Monday 11 May 2020

'I have my habits, my fixations if you like ... without them I can't get any of my effects right': the first Carmen, exploring the performance of Célestine Galli-Marié

Célestine Galli-Marié as Bizet's Carmen (Photo Nadar)
Célestine Galli-Marié as Bizet's Carmen (Photo Nadar)
What should Carmen sound like?

This is a question that has long fascinated me; as Bizet's opera was taken over by grand opera mezzo-sopranos (and sopranos) during the early 20th century was something lost in terms of its original performance tradition? What, in fact, do we know about the performance of the first Carmen, Célestine Galli-Marié, who sang the role from 1875 to 1890?

There is no recording of Galli-Marié in the role, if you want an early French mezzo-soprano singing it then you have to jump to Emma Calvé, 20 years Galli-Marié's junior and a rather grander singer (Calvé work at the Paris Opera, Galli-Marié at the Opéra-Comique). You can catch her interpretation of the Seguidille on YouTube (recorded in 1902, with piano accompaniment).

Bizet's Carmen was written for the Opéra-Comique, a company which had a tradition of performing operas with spoken dialogue, both comic and serious. It staged first performances of such important French works as Berlioz's The Damnation of Faust (1846), and Thomas' Mignon (1866), and would give the posthumous premiere of Offenbach's Les Contes d'Hoffmann in 1881. By the 20th century it would even premiere Debussy's Pelléas et Mélisande (1902). But though opéra comique had never been a completely comic genre, the Opéra-Comique in mid- to late 19th century implied a certain sort of style as its audience was mainly middle-class. And the repertoire included a large number of old and established classics (one of Bizet's problems in getting a new work performed there was that with so many popular revivals there just wasn't room for anything new).

The general opinion seems to have been that Prosper Mérimée's novel, on which Carmen was based, was too obscene to be staged and with characters of an antipathetic nature. And then, Galli-Marié's performance in the title role of the opera was described by one critic as 'a very incarnation of vice' with 'something licentious even in the tone of her voice'.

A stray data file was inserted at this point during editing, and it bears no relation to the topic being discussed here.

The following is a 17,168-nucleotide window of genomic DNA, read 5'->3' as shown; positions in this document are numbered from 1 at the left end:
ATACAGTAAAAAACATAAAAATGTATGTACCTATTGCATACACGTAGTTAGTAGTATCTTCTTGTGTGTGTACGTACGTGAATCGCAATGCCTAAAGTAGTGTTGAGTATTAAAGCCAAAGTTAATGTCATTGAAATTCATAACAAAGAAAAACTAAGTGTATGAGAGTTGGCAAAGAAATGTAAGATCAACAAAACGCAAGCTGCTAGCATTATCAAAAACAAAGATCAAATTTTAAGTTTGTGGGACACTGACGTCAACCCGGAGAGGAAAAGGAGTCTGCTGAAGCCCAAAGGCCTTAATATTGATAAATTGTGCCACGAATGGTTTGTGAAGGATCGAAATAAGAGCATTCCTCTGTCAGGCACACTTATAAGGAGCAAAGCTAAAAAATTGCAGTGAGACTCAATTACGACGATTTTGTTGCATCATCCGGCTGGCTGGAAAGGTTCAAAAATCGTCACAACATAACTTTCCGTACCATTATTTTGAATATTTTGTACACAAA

Despite the unsatisfactory premiere on 3 March 1875 [see my article about the premiere] and the distinctly mixed reaction to the opera, the initial production ran to a total of 48 performances with the final one on 15 February 1876. The work would not be performed in Paris again until 1883, but in the meantime it travelled Europe, becoming a fixture at such theatres as La Monnaie in Brussels, and often Galli-Marié was involved in these performances.

Shortly before he died (on the day of the 33rd performance of the opera at the Opéra-Comique), Bizet had signed a contract to perform Carmen at Vienna Court Opera. This would entail replacing spoken dialogue by recitative, thus Carmen had always been going to have a dual life as an opéra comique and as a grand opera. This was something which happened to Ambroise Thomas' opéra comique Mignon which premiered at the Opéra-Comique in 1866 with Galli-Marié in the title role. In 1870, Thomas adapted the work for London where it was sung in Italian (!) with recitative rather than dialogue, and it was in this version that Mignon conquered non-French speaking countries, notably the USA. It is only since the Wexford Festival's 1986 production of the original opéra comique version of Mignon that the balance was restored.

After the 1883 performances at the Opéra-Comique, Carmen was always presented there in the version with spoken dialogue.  We can get glimpses of this tradition in two recordings, both with forces from the Opéra-Comique. That from 1950 with André Cluytens conducting with Solange Michel and Raul Jobin, is the last gasp of a dying tradition. Yet the singers are all Francophone and the performance very much a company affair, and this remains one my go-to recordings when I want to listen to Carmen. A more important historical document is the recording of Carmen from 1911 (originally on 54 sides of 78rpm discs). Here we have Marguerite Mérentié and Augustarello Affre conducted by François Ruhlmann; plenty of dialogue, voices which are characterful rather than great and the voices often lightly inflected in a manner we associate with classical French light comedy [you can hear excerpts from this recording on YouTube]. So whilst we can never re-create that first performance of Carmen, we can get an idea of the tradition which it created.

And what did Célestine Galli-Marié sound like?

Célestine Galli-Marié in a travesty role
Célestine Galli-Marié in a travesty role